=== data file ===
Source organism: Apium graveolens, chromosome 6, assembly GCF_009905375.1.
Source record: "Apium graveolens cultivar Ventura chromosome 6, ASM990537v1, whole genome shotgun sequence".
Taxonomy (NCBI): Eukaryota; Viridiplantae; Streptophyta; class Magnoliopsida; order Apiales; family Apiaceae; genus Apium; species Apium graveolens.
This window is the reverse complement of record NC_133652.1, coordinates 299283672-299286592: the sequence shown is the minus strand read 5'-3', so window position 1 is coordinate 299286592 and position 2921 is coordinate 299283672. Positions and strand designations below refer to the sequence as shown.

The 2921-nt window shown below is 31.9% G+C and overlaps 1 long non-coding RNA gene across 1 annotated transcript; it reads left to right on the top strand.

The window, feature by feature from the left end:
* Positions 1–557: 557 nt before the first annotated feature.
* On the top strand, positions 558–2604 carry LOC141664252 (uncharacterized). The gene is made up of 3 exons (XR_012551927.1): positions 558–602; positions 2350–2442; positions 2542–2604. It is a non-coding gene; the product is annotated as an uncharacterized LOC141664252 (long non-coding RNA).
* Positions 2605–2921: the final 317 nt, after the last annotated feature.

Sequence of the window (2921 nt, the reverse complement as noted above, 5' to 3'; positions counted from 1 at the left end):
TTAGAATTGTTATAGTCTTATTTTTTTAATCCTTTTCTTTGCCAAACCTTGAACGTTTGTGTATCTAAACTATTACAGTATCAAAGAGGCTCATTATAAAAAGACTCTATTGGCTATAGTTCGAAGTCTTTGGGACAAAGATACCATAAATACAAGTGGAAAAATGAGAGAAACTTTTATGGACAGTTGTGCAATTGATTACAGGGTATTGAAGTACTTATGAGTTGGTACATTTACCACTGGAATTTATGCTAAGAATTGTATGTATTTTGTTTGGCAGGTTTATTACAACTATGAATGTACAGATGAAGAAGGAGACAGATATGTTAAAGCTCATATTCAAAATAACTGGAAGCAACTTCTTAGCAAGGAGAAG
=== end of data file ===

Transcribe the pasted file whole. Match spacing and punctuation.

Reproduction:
Source organism: Apium graveolens, chromosome 6, assembly GCF_009905375.1.
Source record: "Apium graveolens cultivar Ventura chromosome 6, ASM990537v1, whole genome shotgun sequence".
Taxonomy (NCBI): Eukaryota; Viridiplantae; Streptophyta; class Magnoliopsida; order Apiales; family Apiaceae; genus Apium; species Apium graveolens.
This window is the reverse complement of record NC_133652.1, coordinates 299283672-299286592: the sequence shown is the minus strand read 5'-3', so window position 1 is coordinate 299286592 and position 2921 is coordinate 299283672. Positions and strand designations below refer to the sequence as shown.

The 2921-nt window shown below is 31.9% G+C and overlaps 1 long non-coding RNA gene across 1 annotated transcript; it reads left to right on the top strand.

The window, feature by feature from the left end:
* Positions 1–557: 557 nt before the first annotated feature.
* On the top strand, positions 558–2604 carry LOC141664252 (uncharacterized). The gene is made up of 3 exons (XR_012551927.1): positions 558–602; positions 2350–2442; positions 2542–2604. It is a non-coding gene; the product is annotated as an uncharacterized LOC141664252 (long non-coding RNA).
* Positions 2605–2921: the final 317 nt, after the last annotated feature.

Sequence of the window (2921 nt, the reverse complement as noted above, 5' to 3'; positions counted from 1 at the left end):
TTAGAATTGTTATAGTCTTATTTTTTTAATCCTTTTCTTTGCCAAACCTTGAACGTTTGTGTATCTAAACTATTACAGTATCAAAGAGGCTCATTATAAAAAGACTCTATTGGCTATAGTTCGAAGTCTTTGGGACAAAGATACCATAAATACAAGTGGAAAAATGAGAGAAACTTTTATGGACAGTTGTGCAATTGATTACAGGGTATTGAAGTACTTATGAGTTGGTACATTTACCACTGGAATTTATGCTAAGAATTGTATGTATTTTGTTTGGCAGGTTTATTACAACTATGAATGTACAGATGAAGAAGGAGACAGATATGTTAAAGCTCATATTCAAAATAACTGGAAGCAACTTCTTAGCAAGGAGAAG